We hope that the policy recommendations would be in the help of the policymakers and relevant stakeholders for the further development of the Act.



Md. Mijanur Rahman

Project Director (Joint Secretary)

Bangladesh Regional Connectivity Project-1

Ministry of Commerce



It is indeed a great pleasure that Bangladesh Regional Connectivity Project 1 (BRCP-1), Ministry of Commerce has entrusted International Development Association (IDA), the World Bank to carry out “Policy Review/Policy Study/Policy Paper Preparation”. The report of the study has been prepared based on the mixed methodology. The studies are 1) Competition Act, 2012 2) Foreign Private Investment Promotion and Protection Act, 1980, and 3) National Digital Commerce Policy, 2018.  


The three policy papers contain objective, scope, and methodology for the studies, current context, and challenges, deviation from the international practices, the relevance of the policies with the SHE trade. The consultants also described the best practices of regional countries adapted to facilitate trade-related activities. In the end, the findings from the analysis and recommendations for the upcoming policy papers are portrayed.


The authors wish to thank Md Mijanur Rahman, Project Director, Bangladesh Regional Connectivity Project 1, and Md Munir Chowdhury, National trade expert, BRCP-1 for their valuable comments and continuous support in undertaking the study.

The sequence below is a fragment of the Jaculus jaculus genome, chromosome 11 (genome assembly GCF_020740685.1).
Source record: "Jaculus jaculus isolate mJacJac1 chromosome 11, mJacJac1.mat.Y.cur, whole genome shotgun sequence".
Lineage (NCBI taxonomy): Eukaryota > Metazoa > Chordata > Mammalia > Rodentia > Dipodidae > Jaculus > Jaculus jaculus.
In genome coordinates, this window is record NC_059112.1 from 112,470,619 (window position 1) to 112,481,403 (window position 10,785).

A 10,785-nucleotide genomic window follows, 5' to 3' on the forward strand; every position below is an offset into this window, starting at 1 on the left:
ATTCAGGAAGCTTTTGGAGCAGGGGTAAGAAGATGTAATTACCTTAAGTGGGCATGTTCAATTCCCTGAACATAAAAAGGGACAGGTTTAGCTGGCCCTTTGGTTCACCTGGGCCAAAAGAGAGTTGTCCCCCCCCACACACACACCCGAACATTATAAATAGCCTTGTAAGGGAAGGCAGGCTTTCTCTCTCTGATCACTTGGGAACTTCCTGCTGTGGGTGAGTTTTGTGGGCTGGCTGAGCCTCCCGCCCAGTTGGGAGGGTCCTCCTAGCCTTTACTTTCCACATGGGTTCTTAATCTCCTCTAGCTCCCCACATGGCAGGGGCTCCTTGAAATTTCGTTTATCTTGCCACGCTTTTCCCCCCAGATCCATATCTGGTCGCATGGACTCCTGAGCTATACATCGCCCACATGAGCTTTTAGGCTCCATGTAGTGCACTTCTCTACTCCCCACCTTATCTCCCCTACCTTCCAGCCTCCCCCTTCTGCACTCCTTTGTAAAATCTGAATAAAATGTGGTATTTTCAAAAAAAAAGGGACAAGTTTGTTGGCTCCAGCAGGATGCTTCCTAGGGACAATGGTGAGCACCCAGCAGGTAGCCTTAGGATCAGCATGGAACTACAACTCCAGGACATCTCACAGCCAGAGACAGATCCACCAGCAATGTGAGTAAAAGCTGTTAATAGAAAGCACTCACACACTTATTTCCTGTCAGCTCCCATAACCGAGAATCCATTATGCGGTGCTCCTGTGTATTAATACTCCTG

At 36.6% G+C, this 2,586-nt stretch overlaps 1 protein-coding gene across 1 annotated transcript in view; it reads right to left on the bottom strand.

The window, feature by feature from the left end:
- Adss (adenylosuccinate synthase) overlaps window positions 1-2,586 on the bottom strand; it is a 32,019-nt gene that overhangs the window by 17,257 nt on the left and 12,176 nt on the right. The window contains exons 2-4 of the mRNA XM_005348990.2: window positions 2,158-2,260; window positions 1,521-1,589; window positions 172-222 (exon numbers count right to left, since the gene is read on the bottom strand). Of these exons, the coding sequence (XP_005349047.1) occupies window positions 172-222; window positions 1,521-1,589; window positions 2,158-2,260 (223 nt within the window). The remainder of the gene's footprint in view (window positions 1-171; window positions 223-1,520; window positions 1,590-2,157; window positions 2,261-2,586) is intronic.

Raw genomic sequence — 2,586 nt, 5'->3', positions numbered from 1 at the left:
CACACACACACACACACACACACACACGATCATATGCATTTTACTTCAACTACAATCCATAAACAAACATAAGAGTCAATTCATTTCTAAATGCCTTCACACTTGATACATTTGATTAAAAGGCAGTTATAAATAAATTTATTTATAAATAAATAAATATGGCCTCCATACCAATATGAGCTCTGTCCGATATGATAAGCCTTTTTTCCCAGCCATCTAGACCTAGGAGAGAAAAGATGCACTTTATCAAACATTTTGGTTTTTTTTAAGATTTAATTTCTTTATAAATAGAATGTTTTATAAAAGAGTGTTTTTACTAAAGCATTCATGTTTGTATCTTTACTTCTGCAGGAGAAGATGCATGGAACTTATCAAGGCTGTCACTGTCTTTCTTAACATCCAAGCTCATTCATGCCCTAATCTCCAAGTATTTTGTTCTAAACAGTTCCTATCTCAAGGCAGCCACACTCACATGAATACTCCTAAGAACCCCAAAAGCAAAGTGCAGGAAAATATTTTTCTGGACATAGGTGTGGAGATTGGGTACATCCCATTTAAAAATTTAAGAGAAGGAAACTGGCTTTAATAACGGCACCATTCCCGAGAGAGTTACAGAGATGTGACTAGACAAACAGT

We are also thankful to all the officials and participants who took part in the consultation meetings, both online and in-person, for helping us with their constructive criticism and valuable suggestions during the study period.


This work would not have been possible without the participation of the relevant stakeholders in the Key Informant Interviews (KIIs). Special thanks to Mr[MKAN1] . Mohd. Khalid Abu Naser (Ex-Director, Bangladesh Competition Commission) for his unconditional support and contribution to developing this review paper. Thanks are also due to all respondents of interviews and KIIs who helped us by providing their information during the data collection period.


The contribution and support provided by everyone for the study are greatly appreciated.




Dr. Selim Raihan

Executive Director, SANEM



Table of Contents

Acknowledgments. iii

Executive Summary. vii

1. Introduction. 1

1.1. Background. 1

1.2. Objectives and research questions. 2

1.3. Scope and limitations. 3

1.4. Methodology. 3

1.4.1. Desk research. 3

1.4.2. Primary data collection. 4

1.5. Evaluation and analysis. 4

1.6. Organization of the paper. 5

2. Context and challenges of the Competition Act, 2012. 5

2.1. History and evolution of competition policy. 5

2.2. Competition act in Bangladesh. 6

2.3. Overview of the Competition Act, 2012. 6

2.3.1. Potential impacts of enforcing the Competition Act, 2012. 10

2.4. Trade related provisions: current state and bottlenecks. 11

2.4.1. Anti-competitive practices. 12

2.4.2. Economic growth. 15

2.4.3. Digital commerce and the competition law.. 17

2.4.4. Corruption and competition law.. 18

2.4.5. FDI and competition law.. 18

2.4.6. Relation with other policies. 19

2.5. Changing nature of the world trade and relevance of the Competition Act, 2012. 20